it is this way; the soap I sell is one of these patent soaps that
are extensively advertised as enabling you to clean clothes very quickly,
as containing no deleterious compound whatever. Every cake of the soap
that I sell is wrapped in a paper on which is printed a statement that
it contains no injurious chemicals, whereas the truth of the matter is
that it does, and that though it will take the dirt out of clothes pretty
quickly, it will, in a little while, rot them completely. I have to make
my living in this way; and I cannot feel that I can become a Christian
if I sell that soap.
The minister went on, describing how he laboured
unsuccessfully with that man, and finally wound up by saying: He
stuck to his soap and lost his soul.
But, if that man lost his soul, was it his
fault alone? Whose fault is it that social conditions are such that men
have to make that terrible choice between what conscience tells them is
right, and the necessity of earning a living? I hold that it is the fault
of society; that it is the fault of us all. Pestilence is a curse. The
man who would bring cholera to this country, or the man who, having the
power to prevent its coming here, would make no effort to do so, would
be guilty of a crime. Poverty is worse than cholera; poverty kills more
people than pestilence, even in the best of times. Look at the death statistics
of our cities; see where the deaths come quickest; see where it is that
the little children die like flies—it is in the poorer quarters. And the
man who looks with careless eyes upon the ravages of this pestilence, the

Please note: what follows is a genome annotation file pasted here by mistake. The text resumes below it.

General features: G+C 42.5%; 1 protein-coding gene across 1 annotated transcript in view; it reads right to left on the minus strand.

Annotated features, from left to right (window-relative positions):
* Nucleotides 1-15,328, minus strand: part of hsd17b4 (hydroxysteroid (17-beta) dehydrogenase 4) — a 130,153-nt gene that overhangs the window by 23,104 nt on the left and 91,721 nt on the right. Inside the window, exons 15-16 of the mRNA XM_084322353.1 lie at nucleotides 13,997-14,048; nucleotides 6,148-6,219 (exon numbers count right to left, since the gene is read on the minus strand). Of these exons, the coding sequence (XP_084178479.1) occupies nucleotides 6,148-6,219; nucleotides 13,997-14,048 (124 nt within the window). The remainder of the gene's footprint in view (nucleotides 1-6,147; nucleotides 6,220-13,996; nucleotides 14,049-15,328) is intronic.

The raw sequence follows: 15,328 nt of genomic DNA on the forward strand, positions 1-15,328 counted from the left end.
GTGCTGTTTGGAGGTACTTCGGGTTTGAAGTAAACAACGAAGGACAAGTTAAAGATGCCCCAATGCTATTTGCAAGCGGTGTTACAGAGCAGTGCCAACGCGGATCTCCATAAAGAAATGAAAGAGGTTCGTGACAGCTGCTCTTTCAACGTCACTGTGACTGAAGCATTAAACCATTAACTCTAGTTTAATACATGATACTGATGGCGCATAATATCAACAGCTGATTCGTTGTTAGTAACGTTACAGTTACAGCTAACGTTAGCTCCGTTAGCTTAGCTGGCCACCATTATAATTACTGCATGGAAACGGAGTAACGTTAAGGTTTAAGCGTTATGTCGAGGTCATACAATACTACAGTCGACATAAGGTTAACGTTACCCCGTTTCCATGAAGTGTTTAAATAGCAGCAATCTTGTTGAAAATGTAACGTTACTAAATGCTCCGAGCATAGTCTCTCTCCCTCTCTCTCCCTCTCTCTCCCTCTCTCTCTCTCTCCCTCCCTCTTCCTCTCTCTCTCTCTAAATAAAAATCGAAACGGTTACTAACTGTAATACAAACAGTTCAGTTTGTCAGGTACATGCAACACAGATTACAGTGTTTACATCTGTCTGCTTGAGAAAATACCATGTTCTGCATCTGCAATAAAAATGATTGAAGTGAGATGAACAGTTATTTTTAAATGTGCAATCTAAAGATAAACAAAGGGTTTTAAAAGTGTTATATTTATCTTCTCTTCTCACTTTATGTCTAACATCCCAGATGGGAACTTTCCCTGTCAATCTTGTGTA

man who does not set himself to stay and eradicate it, he, I say, is guilty
of a crime.
If poverty is appointed by the power which
is above us all, then it is no crime; but if poverty is unnecessary, then
it is a crime for which society is responsible and for which society must
I hold, and I think no one who looks at the
facts can fail to see, that poverty is utterly unnecessary. It is not by
the decree of the Almighty, but it is because of our own injustice, our
own selfishness, our own ignorance, that this scourge, worse than any pestilence,
ravages our civilisation, bringing want and suffering and degradation,
destroying souls as well as bodies. Look over the world, in this heyday
of nineteenth century civilisation. In every civilised country under the
sun you will find men and women whose condition is worse than that of the
savage: men and women and little children with whom the veriest savage
could not afford to exchange. Even in this new city of yours with virgin
soil around you, you have had this winter to institute a relief society.
Your roads have been filled with tramps, fifteen, I am told, at one time
taking shelter in a round-house here. As here, so everywhere; and poverty
is deepest where wealth most abounds.
What more unnatural than this? There is nothing
in nature like this poverty which to-day curses us. We see rapine in nature;
we see one species destroying another; but as a general thing animals do
not feed on their own kind; and, wherever we see one kind enjoying plenty,
all creatures of that kind share it. No man, I think, ever saw a herd of
buffalo, of which a few were fat and the great majority lean. No man ever
saw a flock of birds, of which two or three were swimming in grease and
the others all skin and bone. Nor in savage life is there anything like
the poverty that festers in our civilisation.
In a rude state of society there are seasons
of want, seasons when people starve; but they are seasons when the earth
has refused to yield her increase, when the rain has not fallen from the
heavens, or when the land has been swept by some foe—not when there is
plenty. And yet the peculiar characteristic of this modern poverty of ours
is that it is deepest where wealth most abounds.
Why, to-day, while over the civilised world
there is so much distress, so much want, what is the cry that goes up?
What is the current explanation of the hard times? Overproduction! There
are so many clothes that men must go ragged, so much coal that in the bitter
winters people have to shiver, such over-filled granaries that people actually
die by starvation! Want due to over-production! Was a greater absurdity
ever uttered? How can there be over-production till all have enough? It
is not over-production; it is unjust distribution.
Poverty necessary! Why, think of the enormous
powers that are latent in the human brain! Think how invention enables